Customer journey

Many silos exist in larger companies. Certain teams in the company understand different components of the buyer’s journey. It’s really important to bring all those silos together to understand the complete journey.
In the early days of incentives, many companies intentionally made rebates difficult to submit in hopes that consumers wouldn’t actually send them in. But in a digital and social age, that kind of program is problematic. Brands realized that this kind of program could backfire.
Jason’s company saw a huge opportunity to step in and create an unbelievable experience for the consumer. Instead of a rebate being the last touch point a brand had with its consumers, the rebate should now be the basis of the next journey they have with you.
Many organizations have people now that understand all of the customer touch points so they can actually start to map them out.

Looking back and forward

Think about insights and data in terms of looking backward and looking forward. Most companies look backward on a monthly or weekly basis. Jason’s goal is to encourage companies to forecast so they can start to optimize as a company.
If someone comes to us with $1 million we can help them figure out what to do with it to drive sales.
Then imagine being a salesperson who has a conversation where you’re talking to your customer about what’s happening in his competitors’ businesses. You can demonstrate the results the competitor is getting and the things they are doing. That’s unbelievable data that can help your clients make better decisions.

Model the masters

There’s plenty of material to read about leveraging data. Attend webinars and then model the masters. Find the people who are doing this the best and then model the activity they are doing.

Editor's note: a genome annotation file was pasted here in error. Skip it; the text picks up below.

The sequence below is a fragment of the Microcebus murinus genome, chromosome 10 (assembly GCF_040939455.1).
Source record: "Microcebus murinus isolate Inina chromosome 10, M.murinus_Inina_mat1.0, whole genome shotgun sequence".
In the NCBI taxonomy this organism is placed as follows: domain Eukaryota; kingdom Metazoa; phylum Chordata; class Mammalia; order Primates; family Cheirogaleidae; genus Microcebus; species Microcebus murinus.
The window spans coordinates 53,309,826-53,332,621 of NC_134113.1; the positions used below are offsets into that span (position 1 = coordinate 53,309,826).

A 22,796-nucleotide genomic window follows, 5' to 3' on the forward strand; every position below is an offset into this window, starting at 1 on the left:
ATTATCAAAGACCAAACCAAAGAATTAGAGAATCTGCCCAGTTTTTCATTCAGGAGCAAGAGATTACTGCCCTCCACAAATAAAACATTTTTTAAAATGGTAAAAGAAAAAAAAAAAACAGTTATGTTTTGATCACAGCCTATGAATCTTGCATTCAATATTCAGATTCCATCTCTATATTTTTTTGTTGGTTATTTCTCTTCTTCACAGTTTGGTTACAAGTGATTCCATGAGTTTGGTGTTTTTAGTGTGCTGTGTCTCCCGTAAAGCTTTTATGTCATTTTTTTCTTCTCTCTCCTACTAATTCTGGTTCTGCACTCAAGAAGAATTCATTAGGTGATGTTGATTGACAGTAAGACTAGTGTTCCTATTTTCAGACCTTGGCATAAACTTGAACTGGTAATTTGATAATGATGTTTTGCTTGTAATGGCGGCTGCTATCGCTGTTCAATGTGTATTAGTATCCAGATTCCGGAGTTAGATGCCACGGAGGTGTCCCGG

When Jason launched his company, he discovered that there was one seller who earned more than $1 million in sales incentives from about five or six different brands over the course of a year. The person was crushing it because he saw a huge opportunity to move traditionally brick-and-mortar sales to online selling.
Look at the people who are doing things differently. Find those who are challenging the status quo. It takes tenacity to be successful as a seller.
Understand the customer journey from beginning to end. Understand the data that happens through the journey and then figure out how to leverage that.

“Leveraging Sales Incentive Data to Increase Performance and ROI” episode resources

You can connect with Jason at 360Insights.com. He and his team love to talk to people and have great conversations about sales.

If you haven’t connected with me on LinkedIn already, do that at Donald C. Kelly and watch the things I’m sharing there.

You’ve heard us talk about the TSE Certified Sales Training Program, and we’re offering the first module free as a gift to you. Preview it. Check it out. If it makes sense for you to join, you can be part of our upcoming semester.

You can take it on your own or as part of the semester group.

If you and your team are interested in learning more, we’d love to have you join us. Call (561)578-1729 to speak directly to me or one of our team members about the program.

This episode is also brought to you in part by mailtag.io, a Chrome browser extension for Gmail that allows you to track and schedule your emails. You’ll receive real-time alerts anyone opens an email or clicks a link.